Senator Bill Perkins' Office, in partnership with Imbizo Host Committee-NY hosted the 2nd Annual Harlem Mandela Day on July 18 on the outdoor stage in front of the Adam Clayton Powell building in Harlem, New York, to commemorate International Nelson Mandela Day.
"It feels great to see all these people who came out tonight to celebrate Mandela's Day, to hear all the people talking about him,” said performer Nomalanga Magona of the South African Harlem Voices (SAHAVO). “It really brings back memories. It's like wow, first time I see him coming from prison, to here; it's just great."
A fellow compatriot shared similar sentiments. "It's pretty awesome that all the way in America they [are] celebrating one of our own; our father who has contributed so much,” said Vuyo Sotashe, lead vocalist of Brown House who performed at the event. “It's a great feeling to be part of something like this so far away from home."
Gracing the occasion with words of remembrance were local leaders Congressman Charles Rangel, Dr. Boji Jordan, and Mama Moli Ntuli among others. There were additional musical tributes by Tuelo Minah, Tanyaradzwa, and Vuyelwa Booi. Local students also read poetry.
Following his performance, Sotashe explained the significance of the songs he and his band performed, saying, “Two of the songs are very connected to the history of South Africa, and I thought it'd be great to perform those and pay homage to what is happening at home and to the legacy that Mandela left in our country.”
"What would make me tap dance at a Nelson Mandela celebration, that speaks for itself," said professional Tap-Dancer Omar Edwards. “It's a Nelson Mandela celebration. I could only give what I could give."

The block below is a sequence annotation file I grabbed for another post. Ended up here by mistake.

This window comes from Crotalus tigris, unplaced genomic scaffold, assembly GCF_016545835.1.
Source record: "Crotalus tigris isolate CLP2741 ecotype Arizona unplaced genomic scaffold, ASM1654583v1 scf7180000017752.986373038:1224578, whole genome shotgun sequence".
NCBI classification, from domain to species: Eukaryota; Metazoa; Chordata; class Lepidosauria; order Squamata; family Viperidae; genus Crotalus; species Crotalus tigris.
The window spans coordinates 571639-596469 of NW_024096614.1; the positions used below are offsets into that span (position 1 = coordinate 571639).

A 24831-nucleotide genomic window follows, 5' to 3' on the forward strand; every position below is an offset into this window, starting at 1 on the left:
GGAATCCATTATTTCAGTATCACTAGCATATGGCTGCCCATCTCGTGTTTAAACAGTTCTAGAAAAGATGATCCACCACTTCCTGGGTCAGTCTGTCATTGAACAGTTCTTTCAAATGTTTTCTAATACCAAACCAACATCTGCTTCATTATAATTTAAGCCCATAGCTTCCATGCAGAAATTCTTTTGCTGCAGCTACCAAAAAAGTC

The attendees also expressed their admiration for Mandela. "He really is someone who advocated peace in all aspect of his life, said Magona. “For me, its all about peace, it's all about doing what's best for you, for your community, and for your country."
Masidi Dione, Ambassador at UNESCO Center for Peace also shared her impression of the legacy Madiba left. “He inspired we Africans to know ourselves, Dione said. “He helped us to grow up physically, mentally, and he opened our eyes to a lot of things we didn't know before so we are very proud of him.” “He had a strength that I wish I had and I don't have it. I know he had it, and it's a beautiful thing to see,” said Edwards. “I wish I could do, or was strong enough to do what he did. But I already know I'm not."
Sotashe, also one of the youngest performers at the festivity said, "There is no age limit or age gap to fulfilling your dreams or fulfilling something you are really passionate about...He [Mandela] never felt he was too old to be at the forefront of our struggle."
The family-friendly event gave an aura of peace and solidarity, a perfect way to exhibit the conviction that Nelson Mandela stood for. “We know he is not here with us today, but we pray to God he rests in peace, Dione concluded.”
The South African anti-apartheid revolutionary and politician died at his home in Johannesburg on December 5, 2013, at age 95.